It seems well enough sorted that the Royals will take a position player, if only because the top of the draft is full of position players. With respect to CJ Abrams or JJ Bleday, the Royals realistically will take one of three players:

  • Adley Rutschman, Catcher, Oregon State University

Widely regarded as the best player in the draft, Rutschman is the rare catcher with defensive acumen as well as a wide offensive toolset, and he comes with the all-important “intangibles” as well. Best case scenario could be Buster Posey, an all-time great player.

  • Bobby Witt Jr., Shortstop, Colleyville Heritage High School

Witt is the best high school draft prospect in the country. A skilled defender, Witt is as much a lock to stick at shortstop as can be, Witt possesses serious power. Best case scenario could be Trevor Story, whose hit tool isn’t particularly great but whose power and sharp defense more than covers for it.

  • Andrew Vaughn, First Baseman, University of California Berkeley

A right-handed first baseman only wouldn’t normally be a top-two pick, but most right-handed first basemen aren’t Vaughn. Vaughn is simply the best hitter in the entire draft, who combines an advanced eye for walks and strikeouts with impeccable contact skills and power that can be described as ‘epic,’ if you have an air for the dramatic. Paul Konerko, peak Prince Fielder, or healthy Mike Sweeney are best case scenarios for him.

So who will the Royals choose?

The short answer is, in all likelihood, Witt. In Baseball-America’s mock draft, Carlos Collazo writes about the second overall pick that “Witt is still the heavy favorite here thanks to his loud tools and strong performance this spring.”’s mock draft also has Witt going second overall. And in two Fangraphs mock drafts, Kiley McDaniel writes that “almost insistent that Witt is the pick here” and “It sounds like Kansas City’s options are Rutschman or Witt at this pick.”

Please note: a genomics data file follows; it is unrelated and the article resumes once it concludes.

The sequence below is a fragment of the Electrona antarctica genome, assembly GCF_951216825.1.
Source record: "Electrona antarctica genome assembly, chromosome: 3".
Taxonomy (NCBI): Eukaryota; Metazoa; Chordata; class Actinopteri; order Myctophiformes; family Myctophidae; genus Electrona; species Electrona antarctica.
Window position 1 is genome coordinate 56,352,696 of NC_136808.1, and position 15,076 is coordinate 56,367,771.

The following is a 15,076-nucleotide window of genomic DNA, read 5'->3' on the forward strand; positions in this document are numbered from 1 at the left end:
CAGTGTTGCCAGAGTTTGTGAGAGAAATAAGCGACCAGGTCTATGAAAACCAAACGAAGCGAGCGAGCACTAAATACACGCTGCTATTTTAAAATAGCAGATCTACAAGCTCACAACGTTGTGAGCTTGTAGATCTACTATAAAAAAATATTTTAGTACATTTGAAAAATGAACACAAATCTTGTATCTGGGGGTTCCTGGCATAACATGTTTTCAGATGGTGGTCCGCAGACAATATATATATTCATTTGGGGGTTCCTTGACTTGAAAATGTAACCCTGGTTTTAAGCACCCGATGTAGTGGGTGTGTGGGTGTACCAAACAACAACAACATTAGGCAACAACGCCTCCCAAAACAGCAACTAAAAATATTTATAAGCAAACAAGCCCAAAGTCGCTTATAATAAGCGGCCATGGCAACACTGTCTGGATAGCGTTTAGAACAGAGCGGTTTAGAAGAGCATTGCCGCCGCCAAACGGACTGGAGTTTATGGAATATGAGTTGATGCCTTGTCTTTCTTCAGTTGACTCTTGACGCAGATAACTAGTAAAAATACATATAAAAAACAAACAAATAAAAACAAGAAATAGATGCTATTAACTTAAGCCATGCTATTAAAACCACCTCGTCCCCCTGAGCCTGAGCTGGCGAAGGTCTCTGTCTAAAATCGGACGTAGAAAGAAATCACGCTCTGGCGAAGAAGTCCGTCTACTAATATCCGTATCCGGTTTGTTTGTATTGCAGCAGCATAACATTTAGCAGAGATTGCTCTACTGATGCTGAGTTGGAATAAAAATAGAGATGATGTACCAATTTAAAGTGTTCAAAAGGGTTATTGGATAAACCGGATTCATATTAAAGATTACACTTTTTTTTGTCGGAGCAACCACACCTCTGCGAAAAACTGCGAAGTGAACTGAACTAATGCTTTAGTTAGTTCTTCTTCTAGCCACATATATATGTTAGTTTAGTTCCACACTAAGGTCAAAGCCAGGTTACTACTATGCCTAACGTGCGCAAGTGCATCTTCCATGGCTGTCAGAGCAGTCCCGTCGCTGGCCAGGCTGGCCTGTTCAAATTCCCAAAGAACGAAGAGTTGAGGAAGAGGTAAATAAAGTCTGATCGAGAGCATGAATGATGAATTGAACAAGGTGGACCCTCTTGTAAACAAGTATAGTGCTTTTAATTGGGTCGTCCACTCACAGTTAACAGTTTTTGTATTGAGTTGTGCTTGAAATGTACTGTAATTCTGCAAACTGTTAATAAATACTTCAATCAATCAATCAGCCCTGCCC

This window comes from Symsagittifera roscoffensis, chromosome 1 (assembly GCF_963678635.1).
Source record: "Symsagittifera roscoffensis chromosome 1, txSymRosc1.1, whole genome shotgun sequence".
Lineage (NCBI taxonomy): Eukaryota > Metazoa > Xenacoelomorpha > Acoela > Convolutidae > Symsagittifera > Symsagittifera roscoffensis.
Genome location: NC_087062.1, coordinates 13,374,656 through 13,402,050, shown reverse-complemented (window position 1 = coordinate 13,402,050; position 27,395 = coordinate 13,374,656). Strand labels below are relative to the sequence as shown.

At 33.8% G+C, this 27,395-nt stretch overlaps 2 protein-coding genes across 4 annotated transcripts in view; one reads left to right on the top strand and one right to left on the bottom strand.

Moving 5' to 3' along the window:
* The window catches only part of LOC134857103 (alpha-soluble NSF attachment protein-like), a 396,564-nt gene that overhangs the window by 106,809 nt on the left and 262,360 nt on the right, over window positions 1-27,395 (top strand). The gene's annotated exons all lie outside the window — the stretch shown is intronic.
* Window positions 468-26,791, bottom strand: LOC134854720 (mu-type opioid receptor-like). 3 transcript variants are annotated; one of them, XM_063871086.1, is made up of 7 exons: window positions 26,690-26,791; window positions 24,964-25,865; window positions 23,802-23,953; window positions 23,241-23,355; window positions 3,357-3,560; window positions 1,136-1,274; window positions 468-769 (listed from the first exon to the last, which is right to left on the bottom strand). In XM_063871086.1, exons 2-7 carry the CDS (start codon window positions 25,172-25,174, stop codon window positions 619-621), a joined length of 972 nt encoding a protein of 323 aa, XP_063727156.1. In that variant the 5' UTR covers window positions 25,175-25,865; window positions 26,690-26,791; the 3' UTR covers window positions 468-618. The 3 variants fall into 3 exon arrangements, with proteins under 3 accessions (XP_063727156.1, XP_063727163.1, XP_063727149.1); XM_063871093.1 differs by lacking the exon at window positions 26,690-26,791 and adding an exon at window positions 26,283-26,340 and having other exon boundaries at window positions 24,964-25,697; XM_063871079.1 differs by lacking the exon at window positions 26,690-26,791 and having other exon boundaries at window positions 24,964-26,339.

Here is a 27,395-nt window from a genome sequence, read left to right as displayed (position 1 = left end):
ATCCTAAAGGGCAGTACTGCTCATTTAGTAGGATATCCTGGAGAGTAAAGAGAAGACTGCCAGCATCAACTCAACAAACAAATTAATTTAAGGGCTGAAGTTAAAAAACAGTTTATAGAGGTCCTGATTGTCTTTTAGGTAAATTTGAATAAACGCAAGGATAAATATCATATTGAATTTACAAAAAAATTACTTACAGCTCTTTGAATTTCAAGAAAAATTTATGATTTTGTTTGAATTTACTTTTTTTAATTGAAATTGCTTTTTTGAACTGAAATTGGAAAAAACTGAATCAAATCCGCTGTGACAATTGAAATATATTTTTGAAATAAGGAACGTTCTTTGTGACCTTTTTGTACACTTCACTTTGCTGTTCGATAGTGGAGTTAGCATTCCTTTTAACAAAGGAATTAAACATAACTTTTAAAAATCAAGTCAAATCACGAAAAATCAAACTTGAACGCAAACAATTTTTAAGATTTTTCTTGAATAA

There is a wrinkle here, as McDaniel writes and expounds upon in his second mock draft. The Baltimore Orioles really control the top of the board with their first pick. While Rutschman is clearly the best player available, McDaniel reports that the Orioles could select whoever between Vaughn and Rutschman signs for a lower signing bonus, thereby allowing them more wiggle room elsewhere in the draft to sign better players and giving the Royals the ability to draft Rutschman. In this scenario, the Royals will probably sign Rutschman.

It is the other scenario that is more of a conundrum—and more likely. Yes, the Orioles could try some draft wizardry and play it cute, but the obvious play is to pick the best player on the board and move on to their next pick. In this scenario, the Royals would be forced to choose between Witt, the best overall high school player in the country, and Vaughn, the best hitter in the draft.

Witt isn’t a bad selection in a vacuum. Position players are less volatile than hitters, and Witt is a supremely talented player with a more unique offensive skillset than your average shortstop. But after so much success with college players, will the Royals really go with a high school player? With the Royals’ cabal of 2018 pitchers already creeping up through the mid minors, will the Royals select someone who might be two or three years behind Singer and Co. in their respective ascension to the big leagues?

Perhaps the most frustrating part of all of this is that we probably won’t know which will have been the correct course of action for half a decade or more. What we do know is that precisely one high school draft pick has put on a Kansas City Royals hat out of their last seven drafts (Jake Newberry, out of the 37th round in 2012). If the Orioles don’t gift Rutschman to the Royals, Kansas City’s college-heavy draft strategy will be put to the test.